Baltimore County launched on Thursday a new marketing campaign that aims to motivate residents to recycle more by posting town-by-town recycling rates online.
Eight billboards, print and theater advertisements as well as 100,000 postcards that will be sent out across the county all point to BCRecycles.com, a website where visitors will find how their neighborhood scored.
“We’re appealing to community pride and we just think that by making this very transparent for people, a lot of people are going to be interested in seeing just how much is being recycled and how much could be recycled,” Charles Reighart, the county’s recycling and waste prevention manager, said.
The goal is for Baltimore County homes to recycle 50 percent of their disposable waste. The average across the county in 2011 was 14.8 percent, according to Reighart.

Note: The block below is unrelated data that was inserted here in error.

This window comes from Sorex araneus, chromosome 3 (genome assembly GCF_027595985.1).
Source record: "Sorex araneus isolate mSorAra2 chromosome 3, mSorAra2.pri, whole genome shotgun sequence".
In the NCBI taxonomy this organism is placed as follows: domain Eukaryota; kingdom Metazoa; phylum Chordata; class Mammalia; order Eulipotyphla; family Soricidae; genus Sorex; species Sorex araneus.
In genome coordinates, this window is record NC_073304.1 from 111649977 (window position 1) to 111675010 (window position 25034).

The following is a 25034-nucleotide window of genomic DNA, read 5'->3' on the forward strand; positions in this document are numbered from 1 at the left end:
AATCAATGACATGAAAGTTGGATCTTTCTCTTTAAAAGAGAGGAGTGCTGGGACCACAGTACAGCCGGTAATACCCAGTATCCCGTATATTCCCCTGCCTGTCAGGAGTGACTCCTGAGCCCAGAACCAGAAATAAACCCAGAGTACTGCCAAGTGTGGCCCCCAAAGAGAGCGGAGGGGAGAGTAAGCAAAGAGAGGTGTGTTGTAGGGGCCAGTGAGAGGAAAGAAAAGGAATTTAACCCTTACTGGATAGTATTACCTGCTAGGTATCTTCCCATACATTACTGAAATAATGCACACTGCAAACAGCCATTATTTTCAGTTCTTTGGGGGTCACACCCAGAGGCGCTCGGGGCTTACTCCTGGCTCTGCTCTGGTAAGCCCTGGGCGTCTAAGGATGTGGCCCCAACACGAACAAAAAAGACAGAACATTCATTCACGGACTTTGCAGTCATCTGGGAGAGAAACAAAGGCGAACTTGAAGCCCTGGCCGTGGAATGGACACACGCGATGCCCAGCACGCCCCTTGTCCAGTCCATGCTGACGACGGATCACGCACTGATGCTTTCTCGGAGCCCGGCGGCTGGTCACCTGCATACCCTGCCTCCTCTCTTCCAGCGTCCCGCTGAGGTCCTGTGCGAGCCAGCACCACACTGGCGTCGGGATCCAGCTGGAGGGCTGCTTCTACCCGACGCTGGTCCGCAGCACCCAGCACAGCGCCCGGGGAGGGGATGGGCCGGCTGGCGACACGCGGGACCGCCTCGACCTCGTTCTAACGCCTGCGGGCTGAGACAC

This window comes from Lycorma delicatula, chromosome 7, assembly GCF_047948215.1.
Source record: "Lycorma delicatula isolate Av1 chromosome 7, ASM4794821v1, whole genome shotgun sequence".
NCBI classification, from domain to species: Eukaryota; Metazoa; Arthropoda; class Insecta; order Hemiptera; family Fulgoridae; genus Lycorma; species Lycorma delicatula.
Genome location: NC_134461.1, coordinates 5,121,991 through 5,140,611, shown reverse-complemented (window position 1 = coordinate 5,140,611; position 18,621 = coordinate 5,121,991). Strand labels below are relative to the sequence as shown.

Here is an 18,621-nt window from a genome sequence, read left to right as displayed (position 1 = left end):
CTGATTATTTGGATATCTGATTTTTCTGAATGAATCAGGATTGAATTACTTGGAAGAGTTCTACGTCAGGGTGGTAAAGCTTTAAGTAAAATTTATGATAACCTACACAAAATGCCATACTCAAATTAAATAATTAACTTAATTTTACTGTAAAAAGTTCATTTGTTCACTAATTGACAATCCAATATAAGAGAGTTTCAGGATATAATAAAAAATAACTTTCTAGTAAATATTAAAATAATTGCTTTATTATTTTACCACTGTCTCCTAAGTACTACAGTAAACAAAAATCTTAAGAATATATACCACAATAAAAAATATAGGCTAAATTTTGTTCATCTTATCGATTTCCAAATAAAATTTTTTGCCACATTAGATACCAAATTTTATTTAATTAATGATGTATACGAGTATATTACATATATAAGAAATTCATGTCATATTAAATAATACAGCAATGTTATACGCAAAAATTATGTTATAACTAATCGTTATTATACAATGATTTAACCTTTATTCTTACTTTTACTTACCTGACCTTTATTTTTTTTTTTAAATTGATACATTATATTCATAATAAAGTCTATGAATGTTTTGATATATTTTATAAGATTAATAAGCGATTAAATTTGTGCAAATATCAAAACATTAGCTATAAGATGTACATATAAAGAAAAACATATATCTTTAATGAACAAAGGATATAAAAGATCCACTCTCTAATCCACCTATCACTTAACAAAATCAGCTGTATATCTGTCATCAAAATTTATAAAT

The website is updated monthly. Find out how your town is doing in 2012 here.
In the Catonsville area, the highest rate is 242. percent in 2011 for the Catonsville/Oella area.
“Let’s liken it almost to a runner who wants to improve their speed for a race, having easy access to this data is going to help our residents within each community to work to increase that recycling rate and see the impact of their efforts,” said.
The campaign is meant to promote the , which began in February 2010. Later that year, all county condominium and apartment complexes were included.
Single-stream recycling allows residents to discard papers, plastics, aluminum—all recyclable material—in one bin, on a weekly basis.
Kamenetz touted the fiscal importance of recycling during a press conference Thursday at the Maryland State Fairgrounds.
“By diverting these materials to recycling instead, we actually saved $2.7 million [in 2011] in avoiding disposal costs,” Kamenetz said.
If the county reaches its 50 percent goal, that would equal an annual savings of $9 million.